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New Canine Family Tree Reveals Living Descendants Of Ancient New World Dog

26 April 2017, 2:56 am EDT By Allan Adamson Tech Times
The new family tree of dogs showed the evolutionary history of canines. The genetic map also hinted of two living breeds that may have descended from the ancient dog that lived in the New World before the arrival of Christopher Columbus.   ( Matt Cardy | Getty Images )

A new family tree of dogs that represents 161 breeds helps shed more light on the evolutionary history of man's best friend. Analysis also traces what could be the living descendants of an ancient canine that was domesticated in the New World before Christopher Columbus's arrival.

In a new study, scientists looked at the DNA of 1,346 dogs to produce one of the most diverse maps that trace the relationship between dog breeds. It reveals the types of dog that people crossed to produce modern breeds.

The genetic map showed that dogs that were bred for similar functions do not necessarily have the same origins. The analysis likewise suggests of the living breeds that have descended from an ancient type of dog that may have arrived in America thousands of years before the historical discovery of Christopher Columbus of the New World.

New World Dogs

Scientists have earlier reported archeological evidence of domestic dogs that arrived in America as early as when people crossed the Bering land bridge that linked Alaska and Siberia. The so-called New World dogs, however, disappeared when dogs from Asia and Europe arrived.

Researchers have attempted to look for the genetic legacy of these ancient dogs in the genomes of modern American breeds but up until now found little evidence. The new study offers the first living evidence of the ancient New World dog in modern breeds.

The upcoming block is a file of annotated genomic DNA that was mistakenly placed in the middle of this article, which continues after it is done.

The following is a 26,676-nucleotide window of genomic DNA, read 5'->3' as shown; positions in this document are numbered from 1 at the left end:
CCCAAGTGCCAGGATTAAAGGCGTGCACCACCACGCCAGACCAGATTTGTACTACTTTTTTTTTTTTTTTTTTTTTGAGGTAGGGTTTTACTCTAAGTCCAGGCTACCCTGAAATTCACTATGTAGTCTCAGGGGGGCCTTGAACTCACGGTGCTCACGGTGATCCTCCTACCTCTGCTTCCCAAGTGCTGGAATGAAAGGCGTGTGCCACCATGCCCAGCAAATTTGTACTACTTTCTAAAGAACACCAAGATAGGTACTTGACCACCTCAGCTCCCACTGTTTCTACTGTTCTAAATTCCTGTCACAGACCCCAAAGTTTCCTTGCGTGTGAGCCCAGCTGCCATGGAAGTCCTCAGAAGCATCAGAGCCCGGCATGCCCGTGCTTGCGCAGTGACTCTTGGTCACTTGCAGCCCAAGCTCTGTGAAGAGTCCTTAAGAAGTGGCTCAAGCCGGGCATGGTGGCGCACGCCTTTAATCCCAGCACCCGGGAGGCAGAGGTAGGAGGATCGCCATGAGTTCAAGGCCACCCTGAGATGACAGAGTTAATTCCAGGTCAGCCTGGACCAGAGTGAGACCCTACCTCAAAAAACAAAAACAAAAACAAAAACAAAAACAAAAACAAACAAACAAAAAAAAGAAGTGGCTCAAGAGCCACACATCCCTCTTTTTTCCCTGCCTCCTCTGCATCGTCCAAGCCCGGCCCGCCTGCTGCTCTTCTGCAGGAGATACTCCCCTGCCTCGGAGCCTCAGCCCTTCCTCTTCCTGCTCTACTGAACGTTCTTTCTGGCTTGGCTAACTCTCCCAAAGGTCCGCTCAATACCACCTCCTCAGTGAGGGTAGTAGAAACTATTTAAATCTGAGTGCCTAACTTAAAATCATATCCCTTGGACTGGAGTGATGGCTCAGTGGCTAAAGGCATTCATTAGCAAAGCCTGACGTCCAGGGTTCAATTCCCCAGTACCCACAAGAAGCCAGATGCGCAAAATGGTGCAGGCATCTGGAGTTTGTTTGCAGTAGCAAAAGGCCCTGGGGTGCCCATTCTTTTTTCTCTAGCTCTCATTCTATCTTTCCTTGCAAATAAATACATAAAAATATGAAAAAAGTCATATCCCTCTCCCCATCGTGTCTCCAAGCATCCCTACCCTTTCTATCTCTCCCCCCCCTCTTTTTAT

The new canine family tree revealed that two South American breeds, the xoloitzcuintli and the Peruvian hairless dog, are clustered together, suggesting that these animals may share genes not present in any of the other breeds involved in the analysis.

Study researcher Heidi Parker, from the National Human Genome Research Institute in Bethesda, Maryland, think that these genes may have originated from dogs that were already in the Americas before Columbus's arrival.

"What we noticed is that there are groups of American dogs that separated somewhat from the European breeds," Parker said. "We've been looking for some kind of signature of the New World Dog, and these dogs have New World Dogs hidden in their genome."

Diversification Of Dogs

The clades showed dogs with similar traits. Boxers, Boston terriers, and bulldogs, which were all bred for their strength, are found in one clade. Herders such as corgis and sheepdogs fall into another clade, and another clade consists of hunters such as spaniels and retrievers.

Researchers of the study think that dog breeds went through two major periods of diversification. The first occurred thousands of years ago when dogs were selected for their skills, and the second, which happened a few hundred years ago, bred the animals for their physical traits.

"Combining genetic distance, migration, and genome-wide haplotype sharing analyses, we uncover geographic patterns of development and independent origins of common traits," researchers wrote in their study. "Our analyses reveal the hybrid history of breeds and elucidate the effects of immigration, revealing for the first time a suggestion of New World dog within some modern breeds."

The research was published in the journal Cell Report on April 25.

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